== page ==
Moving to the nearby window, I crack the curtains to wake her gently. I glance at the blue sky and take a step back, watching the dust move in the light like incense smoke. It reminds me of the Sunday mornings of my youth, when I felt the cold age of stone in my position by the side of the altar. From there I was close enough that the sanctuary, solid and glorious from the pews of the congregation, was revealed as flaking gold paint over dry and crumbling wood.
We are alone together now. My partner has gone for water and towels. The woman’s husband is with her, continuing with the small talk. I guess it must be the only part of the day that feels normal to him. His wife has started moaning. I move to her side and speak her name. Her head tosses a little from side to side but she doesn’t open her eyes.
Moving away so she can wake slowly, I instead detach the night bag that hangs from the bed. Her moans increase to a wail. It is always like this, and I curse myself for not being the one to go for water. There is nothing I can do, and not wanting to look at her too closely, I busy myself collecting what we might need: clean pad, fresh clothes, and creams. Because of this, I have my back to her when she speaks.
I turn and her eyes are on me, even as her head continues to toss.
’You’re an angel.’
It is a statement- definite. Almost an accusation, said in a way that means I am certain she believes it to her core. I know I look young, clean-shaven, boyish and in my first job after school, but I would not call myself angelic. I smile, not sympathetically, but in embarrassment- for her, for me, for her husband, I do not know.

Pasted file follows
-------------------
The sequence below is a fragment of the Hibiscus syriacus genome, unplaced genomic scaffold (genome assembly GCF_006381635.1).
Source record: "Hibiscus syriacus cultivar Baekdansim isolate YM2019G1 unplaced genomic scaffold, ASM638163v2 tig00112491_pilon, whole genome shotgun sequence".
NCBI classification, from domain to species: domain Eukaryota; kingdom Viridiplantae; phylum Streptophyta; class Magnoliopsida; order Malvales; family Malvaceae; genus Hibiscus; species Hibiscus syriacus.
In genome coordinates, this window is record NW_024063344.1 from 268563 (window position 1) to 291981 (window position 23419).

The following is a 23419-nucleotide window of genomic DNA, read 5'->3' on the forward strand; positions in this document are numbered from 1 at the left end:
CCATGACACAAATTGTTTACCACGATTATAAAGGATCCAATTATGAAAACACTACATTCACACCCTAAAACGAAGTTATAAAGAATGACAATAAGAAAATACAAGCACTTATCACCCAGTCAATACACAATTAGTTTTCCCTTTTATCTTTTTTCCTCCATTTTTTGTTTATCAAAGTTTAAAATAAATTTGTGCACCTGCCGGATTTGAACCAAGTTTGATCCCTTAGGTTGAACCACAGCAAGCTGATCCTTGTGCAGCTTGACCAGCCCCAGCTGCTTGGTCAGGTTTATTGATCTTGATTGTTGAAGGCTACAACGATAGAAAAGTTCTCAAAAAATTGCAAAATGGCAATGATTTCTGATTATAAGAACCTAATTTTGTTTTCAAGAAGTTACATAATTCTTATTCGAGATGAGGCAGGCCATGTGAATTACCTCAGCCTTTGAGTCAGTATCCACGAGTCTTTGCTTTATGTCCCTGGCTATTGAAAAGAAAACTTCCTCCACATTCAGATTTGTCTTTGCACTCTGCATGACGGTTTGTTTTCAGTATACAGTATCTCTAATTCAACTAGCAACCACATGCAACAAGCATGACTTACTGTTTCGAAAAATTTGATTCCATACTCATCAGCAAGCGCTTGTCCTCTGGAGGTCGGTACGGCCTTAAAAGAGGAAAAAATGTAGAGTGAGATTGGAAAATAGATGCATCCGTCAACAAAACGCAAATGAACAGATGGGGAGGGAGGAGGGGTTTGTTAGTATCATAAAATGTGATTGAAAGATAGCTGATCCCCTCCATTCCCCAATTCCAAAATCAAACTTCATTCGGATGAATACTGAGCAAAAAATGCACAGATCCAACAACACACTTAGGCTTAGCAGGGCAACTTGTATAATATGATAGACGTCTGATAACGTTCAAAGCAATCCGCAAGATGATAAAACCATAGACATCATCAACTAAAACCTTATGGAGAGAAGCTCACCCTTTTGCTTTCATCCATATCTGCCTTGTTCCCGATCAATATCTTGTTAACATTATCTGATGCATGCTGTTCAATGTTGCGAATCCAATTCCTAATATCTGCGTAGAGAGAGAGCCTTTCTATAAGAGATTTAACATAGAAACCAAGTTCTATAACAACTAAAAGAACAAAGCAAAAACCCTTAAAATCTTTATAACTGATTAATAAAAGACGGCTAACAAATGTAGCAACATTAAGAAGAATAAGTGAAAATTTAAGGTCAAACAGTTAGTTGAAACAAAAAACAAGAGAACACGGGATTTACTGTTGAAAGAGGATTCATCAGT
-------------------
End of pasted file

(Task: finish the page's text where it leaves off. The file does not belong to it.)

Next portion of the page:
I start to deny it.
‘No.’ I change my mind half way as I don’t want to worry her. It comes out barely audible and I can tell she doesn’t hear.
We continue to stare at each other. It is perhaps the most focused I have ever seen her. She is normally in a stupor, kept under by drugs that are fed directly into her by a syringe driver. Either in a stupor, or screaming.
’You’re an angel.’
Her eyes are bright. I stand in silence for a long moment, awkward and unsure. Eventually, I hear my partner coming back with the husband and look towards their voices. When I turn back, her eyes are dull and she has started groaning again. I clear my throat and busy myself with nothing.
We work quickly, and before leaving my partner writes the usual report and hands it to me:
Care receiver fine. Full wash and dress in bed. Cream applied to pressure areas as per MAR. Pad changed. Night bag removed and emptied. Moved up the bed via slide sheet. Made comfortable. All done with consent. Next of kin present and nothing else required on leaving.
I give a cursory glance and sign my name to it.
Carers talk about everything. It is a product of seeing people at their most intimate and vulnerable. Back in the car and on our way to the next call there is a foreign silence between us. We share a glance. It is usually the time we talk about things, laugh and trivialize. It helps. I open my mouth to tell my partner, maybe ask her with a smile and a wink if she thinks I look angelic too. The air seems to stick in my throat, as thick and cloying as the air in that room. I don’t want to tell her. I don’t want it trivialised, dismissed and forgotten. I’m not sure why.
I confess, it would be a lie to say I saw incense smoke at the time; that I imagined the woman’s waxy skin as plasticine, or found nature laid out in the lines of her face. Looking back, I see those images, and more: light streaming through the window from heaven; her emaciated body hung from a cross in front of a whole congregation. I do not remember thinking of god at all, and I have thought of him many times since. But having imagined that you’ve asked me when it was I lost religion, I would be unable to explain any better than to give you this memory as an answer.
Patrick Hackett works as a Care Assistant while studying English Literature and Creative Writing part-time with The Open University. This is his first publication.